INDIAN Railways (IR) is the lifeline of the national economy, transporting 1.1 billion tonnes and 654.5 billion net tonne-km of freight and 8.1 billion passengers and 1143 billion passenger-km in 2015-16. With such a primary place in the economic and social fabric of India, IR is expected to perform exceptionally to enable the economy to grow rapidly. But to achieve this, it is necessary to reform the railway.

IRTSThere has been a renewed focus on the railway in the past two years with heavy investment and organisational reforms being proposed and implemented at a rapid pace. Innovation is being encouraged like never before, with the Rail Vikas Shivir boot camp and innovation challenges exhorting employees and customers to contribute with zeal to the herculean task.

The response has been stellar. The government committee headed by economist Mr Bibek Debroy suggested far-reaching structural reforms by introducing concepts like stations as profit-centres and merging different services. Such changes are being introduced, but implementing them is difficult and will take time.

On the other hand, there are many reforms regarding the way the railway works which can be introduced quickly and easily, which will significantly improve operations and customer experience.

Currently a set of train controllers monitor and decide train movements within each railway division. They monitor the trains in the form of a dot on a time-distance graph, with their movement depicted as a straight line between two stations along the distance axis. At the same time, they feed in the train arrival-departure times at each station to plot the graph. It is an extremely stressful job and most controllers work either six or at the most eight-hour shifts. They work under tremendous pressure to ensure train punctuality, and they have to plan and grant maintenance possessions. At times, such stress causes controllers to feed in train times incorrectly or miss them entirely. A well-planned maintenance possession or a meet with another train at a passing loop may go awry, thereby threatening punctuality leading to passenger inconvenience and complaints. In addition, if the correct position of the train is not reflected on the train graph, it may further hamper planning and monitoring.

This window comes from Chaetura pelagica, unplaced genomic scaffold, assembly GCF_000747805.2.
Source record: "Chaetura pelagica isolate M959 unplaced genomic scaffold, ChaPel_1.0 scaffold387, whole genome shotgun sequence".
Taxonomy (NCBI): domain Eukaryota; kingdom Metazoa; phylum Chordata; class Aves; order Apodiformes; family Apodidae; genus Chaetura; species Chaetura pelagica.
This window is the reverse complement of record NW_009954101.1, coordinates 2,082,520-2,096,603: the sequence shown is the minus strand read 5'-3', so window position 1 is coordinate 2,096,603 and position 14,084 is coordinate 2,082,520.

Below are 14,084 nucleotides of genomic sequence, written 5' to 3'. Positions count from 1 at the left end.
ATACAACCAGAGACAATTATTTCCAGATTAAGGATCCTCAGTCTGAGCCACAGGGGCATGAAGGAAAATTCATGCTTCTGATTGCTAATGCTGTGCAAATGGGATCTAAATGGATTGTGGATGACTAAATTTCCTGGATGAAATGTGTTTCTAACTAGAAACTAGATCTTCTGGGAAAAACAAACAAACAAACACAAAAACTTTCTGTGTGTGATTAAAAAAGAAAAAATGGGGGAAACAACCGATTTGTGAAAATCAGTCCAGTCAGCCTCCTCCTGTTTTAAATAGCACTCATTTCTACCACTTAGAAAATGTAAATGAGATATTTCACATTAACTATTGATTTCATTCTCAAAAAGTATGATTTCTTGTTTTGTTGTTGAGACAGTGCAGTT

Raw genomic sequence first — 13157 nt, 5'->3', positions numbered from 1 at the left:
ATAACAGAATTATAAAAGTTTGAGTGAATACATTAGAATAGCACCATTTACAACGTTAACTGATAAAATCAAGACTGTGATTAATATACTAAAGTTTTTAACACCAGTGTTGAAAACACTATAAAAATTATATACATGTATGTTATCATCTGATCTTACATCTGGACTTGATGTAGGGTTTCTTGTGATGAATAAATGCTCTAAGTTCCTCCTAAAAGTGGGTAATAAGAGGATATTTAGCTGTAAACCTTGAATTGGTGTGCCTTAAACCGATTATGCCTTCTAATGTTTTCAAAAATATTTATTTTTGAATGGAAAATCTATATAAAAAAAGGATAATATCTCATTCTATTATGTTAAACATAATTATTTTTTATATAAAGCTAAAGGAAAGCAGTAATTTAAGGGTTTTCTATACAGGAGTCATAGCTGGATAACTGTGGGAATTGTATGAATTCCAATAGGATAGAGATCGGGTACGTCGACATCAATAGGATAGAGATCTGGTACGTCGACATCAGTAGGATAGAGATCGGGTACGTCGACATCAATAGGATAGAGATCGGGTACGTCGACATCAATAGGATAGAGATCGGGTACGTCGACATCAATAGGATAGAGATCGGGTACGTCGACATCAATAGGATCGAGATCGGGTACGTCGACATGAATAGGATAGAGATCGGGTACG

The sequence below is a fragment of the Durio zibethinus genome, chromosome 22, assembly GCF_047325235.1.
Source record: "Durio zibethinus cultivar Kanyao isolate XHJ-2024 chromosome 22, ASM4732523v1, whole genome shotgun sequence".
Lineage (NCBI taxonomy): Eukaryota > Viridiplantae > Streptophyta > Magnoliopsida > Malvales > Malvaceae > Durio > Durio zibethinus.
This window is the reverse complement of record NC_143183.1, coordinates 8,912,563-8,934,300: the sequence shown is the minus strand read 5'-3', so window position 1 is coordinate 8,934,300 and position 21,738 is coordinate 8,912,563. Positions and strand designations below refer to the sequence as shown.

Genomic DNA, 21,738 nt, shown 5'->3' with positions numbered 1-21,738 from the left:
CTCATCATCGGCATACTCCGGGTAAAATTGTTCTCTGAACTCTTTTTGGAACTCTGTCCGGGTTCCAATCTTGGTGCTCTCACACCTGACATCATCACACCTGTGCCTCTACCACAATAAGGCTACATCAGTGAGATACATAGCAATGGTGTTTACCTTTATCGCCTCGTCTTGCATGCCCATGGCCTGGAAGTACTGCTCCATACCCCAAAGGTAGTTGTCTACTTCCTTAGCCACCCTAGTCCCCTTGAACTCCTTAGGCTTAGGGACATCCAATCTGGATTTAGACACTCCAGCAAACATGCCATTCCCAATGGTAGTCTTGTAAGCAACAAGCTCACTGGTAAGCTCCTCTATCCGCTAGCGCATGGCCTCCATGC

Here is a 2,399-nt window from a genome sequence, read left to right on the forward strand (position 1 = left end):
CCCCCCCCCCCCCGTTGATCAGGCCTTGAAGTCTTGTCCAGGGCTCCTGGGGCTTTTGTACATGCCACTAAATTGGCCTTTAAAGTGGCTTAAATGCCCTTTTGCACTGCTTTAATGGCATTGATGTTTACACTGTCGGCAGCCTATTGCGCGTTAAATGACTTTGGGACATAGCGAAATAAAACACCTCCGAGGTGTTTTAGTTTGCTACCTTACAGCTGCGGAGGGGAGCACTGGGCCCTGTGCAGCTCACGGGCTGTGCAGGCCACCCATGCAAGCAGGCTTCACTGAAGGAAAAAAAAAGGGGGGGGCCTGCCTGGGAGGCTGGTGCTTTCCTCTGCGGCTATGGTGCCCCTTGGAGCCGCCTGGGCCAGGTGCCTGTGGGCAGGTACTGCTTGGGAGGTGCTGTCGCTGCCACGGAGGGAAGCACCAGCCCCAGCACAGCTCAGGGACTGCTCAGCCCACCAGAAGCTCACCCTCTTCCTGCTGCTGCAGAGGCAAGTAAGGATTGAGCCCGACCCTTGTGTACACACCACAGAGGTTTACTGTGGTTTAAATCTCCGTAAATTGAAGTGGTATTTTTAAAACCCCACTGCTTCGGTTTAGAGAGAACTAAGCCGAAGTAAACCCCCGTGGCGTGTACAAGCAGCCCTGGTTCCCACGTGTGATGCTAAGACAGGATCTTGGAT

Therefore, it is essential that train controllers are relieved of this responsibility, allowing them to focus purely on train movements and planning. The process needs to be automated, but how?

Presently the system of noting train timings is repetitious. Guards and drivers enter train timings in their rough journals. They also record extra detention in a separate guard troll page and hand it over to the station masters en route. This troll is also relayed to the control room wherever it is required to enter timings and the reasons for delays to trains. Each station notes the timings of passing trains in a train signal register (TSR), and relays them to the control room which then feeds them into the control office application (COA) system.

This repetition and waste of manpower could be reduced by providing the guard with a smart tablet or small laptop with pre-loaded software for him to log in and then feed in the train timings online. These timings will automatically display at each station (automatic TSR feeding) and the control room where similar software will be installed. Manual modification of timings would be allowed at control rooms for a specific time period with a mandatory column available to state the reasons for any change.

A further improvement would be to install GPS devices on trains. These would not need to be expensive as the same simple smart tablet given to train staff could do the job satisfactorily. This would eliminate system misinformation, improve user experience and enable better monitoring and planning of operations.